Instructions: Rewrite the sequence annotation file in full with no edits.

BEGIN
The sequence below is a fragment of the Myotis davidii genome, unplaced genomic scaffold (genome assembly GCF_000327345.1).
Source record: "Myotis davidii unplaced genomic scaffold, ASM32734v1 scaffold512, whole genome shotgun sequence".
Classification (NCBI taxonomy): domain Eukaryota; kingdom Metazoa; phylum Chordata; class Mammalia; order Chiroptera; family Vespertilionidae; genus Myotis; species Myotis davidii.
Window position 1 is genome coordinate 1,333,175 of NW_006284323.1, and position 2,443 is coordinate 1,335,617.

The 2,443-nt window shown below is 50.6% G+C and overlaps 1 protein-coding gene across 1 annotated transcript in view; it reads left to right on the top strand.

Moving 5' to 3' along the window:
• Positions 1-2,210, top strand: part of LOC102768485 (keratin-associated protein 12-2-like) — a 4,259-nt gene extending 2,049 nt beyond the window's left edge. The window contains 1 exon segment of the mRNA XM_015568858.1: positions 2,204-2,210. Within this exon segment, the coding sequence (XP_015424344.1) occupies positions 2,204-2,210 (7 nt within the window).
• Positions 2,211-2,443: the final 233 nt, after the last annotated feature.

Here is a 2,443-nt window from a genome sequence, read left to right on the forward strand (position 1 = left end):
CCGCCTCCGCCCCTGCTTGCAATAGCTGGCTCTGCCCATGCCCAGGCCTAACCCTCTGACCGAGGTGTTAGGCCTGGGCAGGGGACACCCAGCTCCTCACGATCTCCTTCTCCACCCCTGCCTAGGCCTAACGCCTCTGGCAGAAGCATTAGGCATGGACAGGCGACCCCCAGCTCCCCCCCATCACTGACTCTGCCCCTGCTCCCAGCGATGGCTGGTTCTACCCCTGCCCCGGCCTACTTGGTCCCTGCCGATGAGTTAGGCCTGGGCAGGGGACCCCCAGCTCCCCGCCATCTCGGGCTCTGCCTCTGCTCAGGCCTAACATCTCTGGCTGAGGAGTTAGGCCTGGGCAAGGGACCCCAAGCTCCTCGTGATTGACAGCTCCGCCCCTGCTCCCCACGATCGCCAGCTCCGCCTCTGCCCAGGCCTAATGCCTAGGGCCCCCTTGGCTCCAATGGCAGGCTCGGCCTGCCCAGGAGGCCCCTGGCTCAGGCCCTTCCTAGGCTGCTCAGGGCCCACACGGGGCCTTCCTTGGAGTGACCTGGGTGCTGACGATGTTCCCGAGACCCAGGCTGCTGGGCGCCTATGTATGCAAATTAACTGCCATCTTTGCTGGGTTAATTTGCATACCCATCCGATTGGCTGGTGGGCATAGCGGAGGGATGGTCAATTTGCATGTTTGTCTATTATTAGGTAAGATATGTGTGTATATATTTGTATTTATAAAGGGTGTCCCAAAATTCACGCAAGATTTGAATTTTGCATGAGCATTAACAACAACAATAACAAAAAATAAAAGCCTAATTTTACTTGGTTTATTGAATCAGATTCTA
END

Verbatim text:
The sequence below is a fragment of the Myotis davidii genome, unplaced genomic scaffold (genome assembly GCF_000327345.1).
Source record: "Myotis davidii unplaced genomic scaffold, ASM32734v1 scaffold512, whole genome shotgun sequence".
Classification (NCBI taxonomy): domain Eukaryota; kingdom Metazoa; phylum Chordata; class Mammalia; order Chiroptera; family Vespertilionidae; genus Myotis; species Myotis davidii.
Window position 1 is genome coordinate 1,333,175 of NW_006284323.1, and position 2,443 is coordinate 1,335,617.

The 2,443-nt window shown below is 50.6% G+C and overlaps 1 protein-coding gene across 1 annotated transcript in view; it reads left to right on the top strand.

Moving 5' to 3' along the window:
• Positions 1-2,210, top strand: part of LOC102768485 (keratin-associated protein 12-2-like) — a 4,259-nt gene extending 2,049 nt beyond the window's left edge. The window contains 1 exon segment of the mRNA XM_015568858.1: positions 2,204-2,210. Within this exon segment, the coding sequence (XP_015424344.1) occupies positions 2,204-2,210 (7 nt within the window).
• Positions 2,211-2,443: the final 233 nt, after the last annotated feature.

Here is a 2,443-nt window from a genome sequence, read left to right on the forward strand (position 1 = left end):
CCGCCTCCGCCCCTGCTTGCAATAGCTGGCTCTGCCCATGCCCAGGCCTAACCCTCTGACCGAGGTGTTAGGCCTGGGCAGGGGACACCCAGCTCCTCACGATCTCCTTCTCCACCCCTGCCTAGGCCTAACGCCTCTGGCAGAAGCATTAGGCATGGACAGGCGACCCCCAGCTCCCCCCCATCACTGACTCTGCCCCTGCTCCCAGCGATGGCTGGTTCTACCCCTGCCCCGGCCTACTTGGTCCCTGCCGATGAGTTAGGCCTGGGCAGGGGACCCCCAGCTCCCCGCCATCTCGGGCTCTGCCTCTGCTCAGGCCTAACATCTCTGGCTGAGGAGTTAGGCCTGGGCAAGGGACCCCAAGCTCCTCGTGATTGACAGCTCCGCCCCTGCTCCCCACGATCGCCAGCTCCGCCTCTGCCCAGGCCTAATGCCTAGGGCCCCCTTGGCTCCAATGGCAGGCTCGGCCTGCCCAGGAGGCCCCTGGCTCAGGCCCTTCCTAGGCTGCTCAGGGCCCACACGGGGCCTTCCTTGGAGTGACCTGGGTGCTGACGATGTTCCCGAGACCCAGGCTGCTGGGCGCCTATGTATGCAAATTAACTGCCATCTTTGCTGGGTTAATTTGCATACCCATCCGATTGGCTGGTGGGCATAGCGGAGGGATGGTCAATTTGCATGTTTGTCTATTATTAGGTAAGATATGTGTGTATATATTTGTATTTATAAAGGGTGTCCCAAAATTCACGCAAGATTTGAATTTTGCATGAGCATTAACAACAACAATAACAAAAAATAAAAGCCTAATTTTACTTGGTTTATTGAATCAGATTCTA